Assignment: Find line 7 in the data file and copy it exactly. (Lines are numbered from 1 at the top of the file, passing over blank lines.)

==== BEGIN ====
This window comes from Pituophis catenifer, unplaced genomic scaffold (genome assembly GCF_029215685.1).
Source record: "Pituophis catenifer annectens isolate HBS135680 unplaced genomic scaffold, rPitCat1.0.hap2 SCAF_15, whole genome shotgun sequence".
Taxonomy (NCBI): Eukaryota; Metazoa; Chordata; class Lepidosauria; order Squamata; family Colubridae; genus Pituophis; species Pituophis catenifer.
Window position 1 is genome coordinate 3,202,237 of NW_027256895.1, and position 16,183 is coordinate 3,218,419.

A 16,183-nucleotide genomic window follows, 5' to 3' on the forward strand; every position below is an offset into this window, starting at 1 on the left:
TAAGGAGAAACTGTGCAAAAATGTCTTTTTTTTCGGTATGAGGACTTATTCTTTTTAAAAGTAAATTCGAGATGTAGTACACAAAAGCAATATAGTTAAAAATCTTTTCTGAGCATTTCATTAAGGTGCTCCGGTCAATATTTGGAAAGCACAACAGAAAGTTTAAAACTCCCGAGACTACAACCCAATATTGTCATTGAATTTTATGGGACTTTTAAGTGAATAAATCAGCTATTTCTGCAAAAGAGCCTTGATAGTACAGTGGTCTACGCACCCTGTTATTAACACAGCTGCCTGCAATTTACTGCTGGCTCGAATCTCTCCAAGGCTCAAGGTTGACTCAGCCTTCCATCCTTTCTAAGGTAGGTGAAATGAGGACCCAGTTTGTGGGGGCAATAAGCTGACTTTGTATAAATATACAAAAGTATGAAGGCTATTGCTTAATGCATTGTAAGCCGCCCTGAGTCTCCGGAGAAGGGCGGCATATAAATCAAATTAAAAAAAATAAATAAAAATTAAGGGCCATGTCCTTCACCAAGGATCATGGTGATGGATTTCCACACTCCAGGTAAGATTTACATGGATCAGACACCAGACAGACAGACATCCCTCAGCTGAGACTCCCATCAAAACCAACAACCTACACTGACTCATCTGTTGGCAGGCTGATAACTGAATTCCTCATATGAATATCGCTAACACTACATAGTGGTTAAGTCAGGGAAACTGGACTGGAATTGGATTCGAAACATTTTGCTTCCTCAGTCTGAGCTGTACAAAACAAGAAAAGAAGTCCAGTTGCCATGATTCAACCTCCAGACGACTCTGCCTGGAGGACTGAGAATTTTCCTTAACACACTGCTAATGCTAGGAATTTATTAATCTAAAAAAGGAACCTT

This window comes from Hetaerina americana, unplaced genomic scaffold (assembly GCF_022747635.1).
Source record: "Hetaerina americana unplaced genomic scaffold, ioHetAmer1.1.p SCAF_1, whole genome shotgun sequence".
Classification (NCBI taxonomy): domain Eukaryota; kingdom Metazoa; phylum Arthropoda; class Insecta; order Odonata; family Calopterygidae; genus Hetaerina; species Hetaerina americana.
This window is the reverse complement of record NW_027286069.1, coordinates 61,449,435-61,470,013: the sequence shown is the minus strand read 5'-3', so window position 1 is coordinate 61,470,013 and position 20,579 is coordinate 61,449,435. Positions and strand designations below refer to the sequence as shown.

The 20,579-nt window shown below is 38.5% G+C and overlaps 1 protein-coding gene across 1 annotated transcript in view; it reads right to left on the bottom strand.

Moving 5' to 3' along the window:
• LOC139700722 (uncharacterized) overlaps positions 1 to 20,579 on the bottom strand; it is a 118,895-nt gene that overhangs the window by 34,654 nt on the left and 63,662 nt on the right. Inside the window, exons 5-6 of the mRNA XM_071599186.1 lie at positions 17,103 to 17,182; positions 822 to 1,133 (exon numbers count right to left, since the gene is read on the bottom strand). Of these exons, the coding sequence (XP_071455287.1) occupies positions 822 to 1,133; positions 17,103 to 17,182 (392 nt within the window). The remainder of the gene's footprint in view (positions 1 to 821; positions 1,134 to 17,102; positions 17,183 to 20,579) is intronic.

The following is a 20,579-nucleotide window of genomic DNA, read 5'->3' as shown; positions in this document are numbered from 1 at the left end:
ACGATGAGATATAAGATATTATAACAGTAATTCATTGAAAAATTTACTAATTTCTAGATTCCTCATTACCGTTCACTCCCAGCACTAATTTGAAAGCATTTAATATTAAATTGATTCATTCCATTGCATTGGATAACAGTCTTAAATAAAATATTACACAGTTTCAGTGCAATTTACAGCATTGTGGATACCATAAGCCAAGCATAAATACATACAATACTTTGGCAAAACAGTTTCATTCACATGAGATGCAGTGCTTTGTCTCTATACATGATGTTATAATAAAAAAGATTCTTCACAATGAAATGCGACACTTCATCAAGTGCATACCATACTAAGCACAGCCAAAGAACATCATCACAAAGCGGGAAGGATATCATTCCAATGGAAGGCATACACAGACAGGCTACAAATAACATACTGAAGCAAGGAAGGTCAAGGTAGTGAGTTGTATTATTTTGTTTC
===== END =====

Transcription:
This window comes from Hetaerina americana, unplaced genomic scaffold (assembly GCF_022747635.1).